The best time is about an hour before sunrise. Here in Duluth, Minn. that’s around 6:30 a.m. Check your sunrise time and plan accordingly. Make sure you find a spot with a wide open view to the southeast, so Mercury, the lowest planet, doesn’t get lost behind trees or buildings.

      1. Malinda

        Thanks Bob, I will make sure to be up in time to see it. Looks like a beautiful clear day here on 12/3, so I’m hoping to get a great view!!!!!!!

  6. brandi

    will anyone be posting a picture of the planets allignment with the pyramids in it as well? If so where will I find this? (DEC3)

  7. gigimac

    To Brandi, I don’t know the answer to your question, but it will be all over the internet. I have a question and point to make. Dawn has already come and gone over in Egypt as compared to the U.S., so while we can see the alignment of the three stars/planets at dawn here, I’m surprised the pictures have not come up yet. GG

  8. gigimac

    UPDATE: I went outside, it’s 6 a.m. and cold, I’m in N.C. The moon is quite bright. So, I have a couple questions. I saw a gazillion stars, but the ones I think we’re talking about were beween the moon and horizon, but I could only see two, they were planets, one to the left of the moon and one to the right, but a bunch of trees blocked my view of the middle one, and I don’t know if there is a third one in the middle or not because I don’t know where the heck I’m looking! Maybe ya’ll can straighten me out!

    1. astrobob

      The planets were far from the moon on the other side of the sky in the east. If you looked east and low, you would have seen one very bright object – that was Venus. Saturn was a little above Venus and to the right and Mercury down below Venus near the horizon.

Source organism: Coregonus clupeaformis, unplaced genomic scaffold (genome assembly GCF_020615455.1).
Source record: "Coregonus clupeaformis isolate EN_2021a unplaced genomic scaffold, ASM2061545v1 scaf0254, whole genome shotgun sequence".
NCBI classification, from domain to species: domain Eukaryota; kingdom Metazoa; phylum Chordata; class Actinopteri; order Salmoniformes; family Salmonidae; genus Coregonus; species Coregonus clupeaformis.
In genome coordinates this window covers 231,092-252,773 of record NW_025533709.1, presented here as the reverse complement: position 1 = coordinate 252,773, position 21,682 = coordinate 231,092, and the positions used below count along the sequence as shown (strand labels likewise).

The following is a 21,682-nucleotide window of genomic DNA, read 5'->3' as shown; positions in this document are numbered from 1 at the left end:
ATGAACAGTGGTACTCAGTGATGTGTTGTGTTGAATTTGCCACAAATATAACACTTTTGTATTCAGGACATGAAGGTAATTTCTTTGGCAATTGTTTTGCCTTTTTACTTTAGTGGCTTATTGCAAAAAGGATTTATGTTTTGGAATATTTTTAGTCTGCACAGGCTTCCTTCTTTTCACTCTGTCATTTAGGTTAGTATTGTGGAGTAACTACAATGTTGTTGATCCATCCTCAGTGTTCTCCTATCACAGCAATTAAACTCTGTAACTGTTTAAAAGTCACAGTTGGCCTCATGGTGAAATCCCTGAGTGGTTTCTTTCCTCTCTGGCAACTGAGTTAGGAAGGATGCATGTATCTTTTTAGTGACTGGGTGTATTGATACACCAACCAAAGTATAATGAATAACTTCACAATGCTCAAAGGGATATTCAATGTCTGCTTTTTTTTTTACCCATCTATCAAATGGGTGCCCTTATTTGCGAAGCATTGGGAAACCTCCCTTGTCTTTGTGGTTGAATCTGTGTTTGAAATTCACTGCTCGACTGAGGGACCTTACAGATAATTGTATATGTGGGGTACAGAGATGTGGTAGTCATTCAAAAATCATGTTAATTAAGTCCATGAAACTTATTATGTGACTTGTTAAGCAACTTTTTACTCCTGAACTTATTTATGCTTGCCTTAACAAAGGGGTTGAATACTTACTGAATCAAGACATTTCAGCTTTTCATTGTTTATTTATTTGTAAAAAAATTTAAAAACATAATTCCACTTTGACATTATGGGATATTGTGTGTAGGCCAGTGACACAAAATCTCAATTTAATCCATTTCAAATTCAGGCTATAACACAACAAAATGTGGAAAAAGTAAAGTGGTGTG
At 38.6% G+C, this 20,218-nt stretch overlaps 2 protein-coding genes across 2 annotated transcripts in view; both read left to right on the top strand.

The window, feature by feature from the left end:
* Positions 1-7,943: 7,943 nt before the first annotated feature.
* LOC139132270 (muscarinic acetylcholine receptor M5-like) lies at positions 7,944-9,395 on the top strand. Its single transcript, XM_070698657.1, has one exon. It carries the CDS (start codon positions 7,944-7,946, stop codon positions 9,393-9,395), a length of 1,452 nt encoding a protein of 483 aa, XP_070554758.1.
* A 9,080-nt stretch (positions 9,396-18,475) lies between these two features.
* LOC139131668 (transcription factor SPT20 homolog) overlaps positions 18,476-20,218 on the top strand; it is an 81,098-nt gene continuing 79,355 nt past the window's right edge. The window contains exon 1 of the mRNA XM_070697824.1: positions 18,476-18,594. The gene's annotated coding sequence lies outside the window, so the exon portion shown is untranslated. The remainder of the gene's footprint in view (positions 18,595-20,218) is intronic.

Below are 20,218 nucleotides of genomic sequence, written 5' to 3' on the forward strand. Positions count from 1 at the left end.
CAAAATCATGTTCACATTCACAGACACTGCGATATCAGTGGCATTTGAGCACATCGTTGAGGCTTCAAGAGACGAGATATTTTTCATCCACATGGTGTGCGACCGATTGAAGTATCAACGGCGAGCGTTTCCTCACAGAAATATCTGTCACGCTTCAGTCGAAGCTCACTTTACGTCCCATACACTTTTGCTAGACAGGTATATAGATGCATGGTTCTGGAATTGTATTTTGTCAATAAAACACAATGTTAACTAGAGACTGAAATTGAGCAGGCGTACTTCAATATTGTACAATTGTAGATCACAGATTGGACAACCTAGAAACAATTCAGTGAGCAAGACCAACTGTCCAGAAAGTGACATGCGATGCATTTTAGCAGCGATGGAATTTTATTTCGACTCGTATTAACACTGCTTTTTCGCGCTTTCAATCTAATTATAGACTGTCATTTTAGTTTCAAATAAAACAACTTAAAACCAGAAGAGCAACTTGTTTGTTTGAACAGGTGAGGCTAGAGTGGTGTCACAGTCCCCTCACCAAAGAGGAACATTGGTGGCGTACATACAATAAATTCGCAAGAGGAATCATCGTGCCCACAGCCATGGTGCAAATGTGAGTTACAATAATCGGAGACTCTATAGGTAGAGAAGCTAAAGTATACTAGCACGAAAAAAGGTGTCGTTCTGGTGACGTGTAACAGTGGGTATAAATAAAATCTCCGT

9. karim

    how long does this alignment stay … like can i see it next night ( in few hours ) same time before sunrise ? or its gone ?

    1. astrobob

      Officially, yes, it’s happened, but the alignment will be very, very similar tomorrow. If it’s clear and you’re interested, you’ll still get a good view.

    1. astrobob

      Not that I’ve heard. The planets, except Venus, would be faint compared to the light shining on the pyramids, making it a great challenge to stream live. Better for time exposure photography.

  10. leslie

    So im a tad confused. Was that line up supposed to do something?? Were people predicting something for it?? also a friend of mine was saying if u live in california and dont know how to swim we better learn fast. And saying something is coming or changing.,whats ur take with this?

    1. astrobob

      People predict many things – nearly all of them unfounded – when things line up. This alignment was simply there to be enjoyed for what it was. Don’t know much about California except it sounds expensive to live there.

  11. leslie

    Lol yes i would agree living in california is expensive. I have family in brainard Minn. And Im sure what they pay for a nice house, I pay for in apartment lol. The california thing he was refering to was I guess cali getting messed up during the winter solstice i guess. and some planetary alignent on that day and some pole shift exageration. Just wondering if u had heard anything that was all 🙂

    1. astrobob

      I’ve heard all the usual talk about the Mayan calendar and end of the world, but nothing specific to California. I suspect the state will still be around after Dec. 21.

    1. astrobob

      Thank you very much Ahmed for sharing your observation. Do you have a photo? I’m sure people would enjoy seeing it.